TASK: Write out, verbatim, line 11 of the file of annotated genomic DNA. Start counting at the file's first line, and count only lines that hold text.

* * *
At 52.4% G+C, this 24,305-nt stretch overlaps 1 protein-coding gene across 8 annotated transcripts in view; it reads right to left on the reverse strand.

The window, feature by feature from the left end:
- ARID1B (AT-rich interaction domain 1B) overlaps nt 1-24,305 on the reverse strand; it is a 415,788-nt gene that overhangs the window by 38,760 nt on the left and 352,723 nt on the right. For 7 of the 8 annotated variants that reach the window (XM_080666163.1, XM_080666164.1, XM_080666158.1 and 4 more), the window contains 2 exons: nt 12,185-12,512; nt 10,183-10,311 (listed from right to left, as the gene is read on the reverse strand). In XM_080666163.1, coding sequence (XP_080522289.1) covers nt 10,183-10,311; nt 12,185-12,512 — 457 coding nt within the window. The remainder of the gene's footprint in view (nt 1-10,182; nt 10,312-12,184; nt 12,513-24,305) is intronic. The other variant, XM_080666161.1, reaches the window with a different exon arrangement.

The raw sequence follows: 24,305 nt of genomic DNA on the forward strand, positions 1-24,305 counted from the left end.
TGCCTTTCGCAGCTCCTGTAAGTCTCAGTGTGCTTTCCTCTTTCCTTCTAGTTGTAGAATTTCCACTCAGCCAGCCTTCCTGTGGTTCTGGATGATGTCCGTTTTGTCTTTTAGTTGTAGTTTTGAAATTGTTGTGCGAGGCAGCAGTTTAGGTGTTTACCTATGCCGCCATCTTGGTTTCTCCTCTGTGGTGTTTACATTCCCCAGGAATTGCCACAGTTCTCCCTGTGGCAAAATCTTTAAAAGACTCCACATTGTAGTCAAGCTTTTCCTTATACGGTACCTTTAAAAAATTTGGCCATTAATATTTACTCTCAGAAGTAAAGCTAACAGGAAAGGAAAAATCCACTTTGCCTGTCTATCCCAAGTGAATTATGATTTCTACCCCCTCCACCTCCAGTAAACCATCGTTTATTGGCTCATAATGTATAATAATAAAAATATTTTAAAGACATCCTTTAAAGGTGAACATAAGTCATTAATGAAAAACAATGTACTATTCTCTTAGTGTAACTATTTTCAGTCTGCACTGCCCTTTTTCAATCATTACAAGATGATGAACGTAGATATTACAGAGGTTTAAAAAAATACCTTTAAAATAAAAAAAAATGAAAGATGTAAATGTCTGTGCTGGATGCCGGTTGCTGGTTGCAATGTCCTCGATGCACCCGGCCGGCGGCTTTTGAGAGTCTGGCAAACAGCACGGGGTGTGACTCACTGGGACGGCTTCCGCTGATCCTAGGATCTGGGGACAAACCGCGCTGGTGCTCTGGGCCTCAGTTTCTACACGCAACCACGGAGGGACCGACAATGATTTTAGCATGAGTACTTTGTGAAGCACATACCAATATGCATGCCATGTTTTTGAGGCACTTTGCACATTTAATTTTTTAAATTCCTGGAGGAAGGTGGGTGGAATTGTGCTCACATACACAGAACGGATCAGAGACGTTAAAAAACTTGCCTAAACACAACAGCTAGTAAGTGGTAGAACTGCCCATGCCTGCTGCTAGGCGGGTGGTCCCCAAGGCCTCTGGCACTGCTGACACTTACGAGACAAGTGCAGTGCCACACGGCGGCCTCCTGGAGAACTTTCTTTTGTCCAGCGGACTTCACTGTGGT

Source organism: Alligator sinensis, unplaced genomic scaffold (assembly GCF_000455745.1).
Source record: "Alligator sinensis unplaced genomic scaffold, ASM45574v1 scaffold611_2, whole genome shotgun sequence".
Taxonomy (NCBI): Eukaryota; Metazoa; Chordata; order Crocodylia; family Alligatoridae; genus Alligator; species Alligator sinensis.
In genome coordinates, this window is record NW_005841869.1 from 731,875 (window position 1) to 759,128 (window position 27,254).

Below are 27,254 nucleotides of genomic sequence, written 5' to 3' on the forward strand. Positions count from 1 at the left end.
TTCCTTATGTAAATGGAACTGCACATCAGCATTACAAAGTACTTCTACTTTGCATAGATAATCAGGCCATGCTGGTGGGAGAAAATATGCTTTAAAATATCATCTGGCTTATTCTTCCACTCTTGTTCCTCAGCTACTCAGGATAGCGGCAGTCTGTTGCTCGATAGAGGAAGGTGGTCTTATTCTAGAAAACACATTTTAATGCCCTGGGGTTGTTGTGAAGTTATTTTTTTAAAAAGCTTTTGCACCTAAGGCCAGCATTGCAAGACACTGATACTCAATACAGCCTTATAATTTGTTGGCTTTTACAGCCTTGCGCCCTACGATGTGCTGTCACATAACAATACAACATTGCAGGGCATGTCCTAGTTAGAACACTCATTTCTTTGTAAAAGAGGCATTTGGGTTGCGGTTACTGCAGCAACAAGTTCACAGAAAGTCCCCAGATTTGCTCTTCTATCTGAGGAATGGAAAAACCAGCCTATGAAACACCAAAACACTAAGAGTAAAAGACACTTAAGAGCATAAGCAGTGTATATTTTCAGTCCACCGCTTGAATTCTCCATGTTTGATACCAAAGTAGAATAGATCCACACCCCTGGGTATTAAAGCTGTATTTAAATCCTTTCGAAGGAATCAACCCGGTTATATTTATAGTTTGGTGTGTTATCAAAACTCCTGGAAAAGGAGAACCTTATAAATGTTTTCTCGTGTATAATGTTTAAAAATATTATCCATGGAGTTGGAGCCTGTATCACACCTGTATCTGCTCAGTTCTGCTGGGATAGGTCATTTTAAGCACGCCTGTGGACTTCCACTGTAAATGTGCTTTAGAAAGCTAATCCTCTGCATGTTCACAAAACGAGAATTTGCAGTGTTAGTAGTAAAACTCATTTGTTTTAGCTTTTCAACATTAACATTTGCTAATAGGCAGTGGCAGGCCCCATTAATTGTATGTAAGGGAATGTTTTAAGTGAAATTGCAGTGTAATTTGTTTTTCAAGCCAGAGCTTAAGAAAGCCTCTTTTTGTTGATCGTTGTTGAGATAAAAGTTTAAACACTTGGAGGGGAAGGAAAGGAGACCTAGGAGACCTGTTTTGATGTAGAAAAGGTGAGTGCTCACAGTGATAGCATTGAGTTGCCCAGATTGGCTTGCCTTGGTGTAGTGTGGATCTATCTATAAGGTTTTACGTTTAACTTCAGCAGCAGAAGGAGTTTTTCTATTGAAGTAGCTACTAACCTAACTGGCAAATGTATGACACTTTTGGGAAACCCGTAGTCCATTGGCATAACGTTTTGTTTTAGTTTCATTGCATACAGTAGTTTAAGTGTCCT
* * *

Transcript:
TTCCTTATGTAAATGGAACTGCACATCAGCATTACAAAGTACTTCTACTTTGCATAGATAATCAGGCCATGCTGGTGGGAGAAAATATGCTTTAAAATATCATCTGGCTTATTCTTCCACTCTTGTTCCTCAGCTACTCAGGATAGCGGCAGTCTGTTGCTCGATAGAGGAAGGTGGTCTTATTCTAGAAAACACATTTTAATGCCCTGGGGTTGTTGTGAAGTTATTTTTTTAAAAAGCTTTTGCACCTAAGGCCAGCATTGCAAGACACTGATACTCAATACAGCCTTATAATTTGTTGGCTTTTACAGCCTTGCGCCCTACGATGTGCTGTCACATAACAATACAACATTGCAGGGCATGTCCTAGTTAGAACACTCATTTCTTTGTAAAAGAGGCATTTGGGTTGCGGTTACTGCAGCAACAAGTTCACAGAAAGTCCCCAGATTTGCTCTTCTATCTGAGGAATGGAAAAACCAGCCTATGAAACACCAAAACACTAAGAGTAAAAGACACTTAAGAGCATAAGCAGTGTATATTTTCAGTCCACCGCTTGAATTCTCCATGTTTGATACCAAAGTAGAATAGATCCACACCCCTGGGTATTAAAGCTGTATTTAAATCCTTTCGAAGGAATCAACCCGGTTATATTTATAGTTTGGTGTGTTATCAAAACTCCTGGAAAAGGAGAACCTTATAAATGTTTTCTCGTGTATAATGTTTAAAAATATTATCCATGGAGTTGGAGCCTGTATCACACCTGTATCTGCTCAGTTCTGCTGGGATAGGTCATTTTAAGCACGCCTGTGGACTTCCACTGTAAATGTGCTTTAGAAAGCTAATCCTCTGCATGTTCACAAAACGAGAATTTGCAGTGTTAGTAGTAAAACTCATTTGTTTTAGCTTTTCAACATTAACATTTGCTAATAGGCAGTGGCAGGCCCCATTAATTGTATGTAAGGGAATGTTTTAAGTGAAATTGCAGTGTAATTTGTTTTTCAAGCCAGAGCTTAAGAAAGCCTCTTTTTGTTGATCGTTGTTGAGATAAAAGTTTAAACACTTGGAGGGGAAGGAAAGGAGACCTAGGAGACCTGTTTTGATGTAGAAAAGGTGAGTGCTCACAGTGATAGCATTGAGTTGCCCAGATTGGCTTGCCTTGGTGTAGTGTGGATCTATCTATAAGGTTTTACGTTTAACTTCAGCAGCAGAAGGAGTTTTTCTATTGAAGTAGCTACTAACCTAACTGGCAAATGTATGACACTTTTGGGAAACCCGTAGTCCATTGGCATAACGTTTTGTTTTAGTTTCATTGCATACAGTAGTTTAAGTGTCCT